While Barak's late-night maneuver may have undermined Levy's clout as a negotiator, reaching agreement on the contentious final-status issues may require all of Barak's political authority, and then some. Palestinian sources said the meeting was positive, and had been initiated by Barak to reassure Arafat after the Palestinians objected to comments by the Israeli leader on West Bank settlements and other issues. The Israeli leader has adopted an approach dramatically different to that of his predecessor, Benjamin Netanyahu, seeking to combine concessions to conservative constituencies at home with parallel concessions on other fronts to the Palestinians. He hopes to persuade Arafat to agree to Israeli annexation of parts of the West Bank in which settlements are consolidated, in exchange for offering the Palestinians more land near the Gaza Strip. Whether or not he can coax Arafat into such a deal is an open question. But while Barak may take a little flak for going over the head of his foreign minister, Arafat has no such problems — the Palestinian leader is a legendary autocrat.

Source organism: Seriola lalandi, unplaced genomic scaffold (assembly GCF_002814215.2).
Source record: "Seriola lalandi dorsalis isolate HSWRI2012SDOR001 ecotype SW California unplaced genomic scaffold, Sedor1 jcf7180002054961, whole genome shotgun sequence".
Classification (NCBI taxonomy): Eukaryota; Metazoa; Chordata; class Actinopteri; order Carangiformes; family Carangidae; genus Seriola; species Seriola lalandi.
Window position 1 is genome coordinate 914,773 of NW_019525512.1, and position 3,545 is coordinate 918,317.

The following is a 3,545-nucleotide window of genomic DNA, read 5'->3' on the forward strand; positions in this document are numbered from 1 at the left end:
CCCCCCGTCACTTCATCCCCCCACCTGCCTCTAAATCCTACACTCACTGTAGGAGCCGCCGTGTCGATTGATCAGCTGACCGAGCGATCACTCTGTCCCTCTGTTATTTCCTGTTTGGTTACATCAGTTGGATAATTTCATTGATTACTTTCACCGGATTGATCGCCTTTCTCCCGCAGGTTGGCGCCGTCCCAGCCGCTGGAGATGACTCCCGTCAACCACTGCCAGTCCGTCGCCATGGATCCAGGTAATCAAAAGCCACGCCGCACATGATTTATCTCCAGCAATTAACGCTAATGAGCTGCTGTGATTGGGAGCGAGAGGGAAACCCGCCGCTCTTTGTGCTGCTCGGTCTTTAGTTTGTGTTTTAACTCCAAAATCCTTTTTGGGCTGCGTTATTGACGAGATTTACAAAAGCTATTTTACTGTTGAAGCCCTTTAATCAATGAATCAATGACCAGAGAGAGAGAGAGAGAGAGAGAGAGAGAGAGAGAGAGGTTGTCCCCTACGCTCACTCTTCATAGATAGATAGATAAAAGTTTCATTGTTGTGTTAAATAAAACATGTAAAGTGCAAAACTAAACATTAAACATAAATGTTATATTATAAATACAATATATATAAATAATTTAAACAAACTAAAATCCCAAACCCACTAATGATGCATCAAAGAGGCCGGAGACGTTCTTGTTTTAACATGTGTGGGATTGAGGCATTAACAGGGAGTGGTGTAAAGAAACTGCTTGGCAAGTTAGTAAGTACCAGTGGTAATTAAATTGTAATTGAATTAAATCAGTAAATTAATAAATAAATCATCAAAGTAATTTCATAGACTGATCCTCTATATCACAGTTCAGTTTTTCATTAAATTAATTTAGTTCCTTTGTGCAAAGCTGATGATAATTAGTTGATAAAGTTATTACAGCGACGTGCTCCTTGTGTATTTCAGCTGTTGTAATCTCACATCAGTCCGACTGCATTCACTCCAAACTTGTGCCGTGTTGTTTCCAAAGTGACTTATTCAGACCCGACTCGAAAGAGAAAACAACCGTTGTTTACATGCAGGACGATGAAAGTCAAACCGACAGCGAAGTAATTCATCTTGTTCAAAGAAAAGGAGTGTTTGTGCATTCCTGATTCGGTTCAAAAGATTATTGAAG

Israeli prime minister Ehud Barak prefers to do things himself — and usually late at night. So does Palestinian leader Yasser Arafat. And so, although Barak sent his foreign mininster, David Levy, to start the historic "final status" peace talks with Palestinian negotiator Abu Mazen on Monday, he raised eyebrows in Israel Friday by holding a secret overnight meeting directly with Arafat to discuss some of those same final status issues. It's not unusual for leaders to intercede when talks between negotiators deadlock, but these talks had only just gotten started — and Levy first heard of the meeting in the media.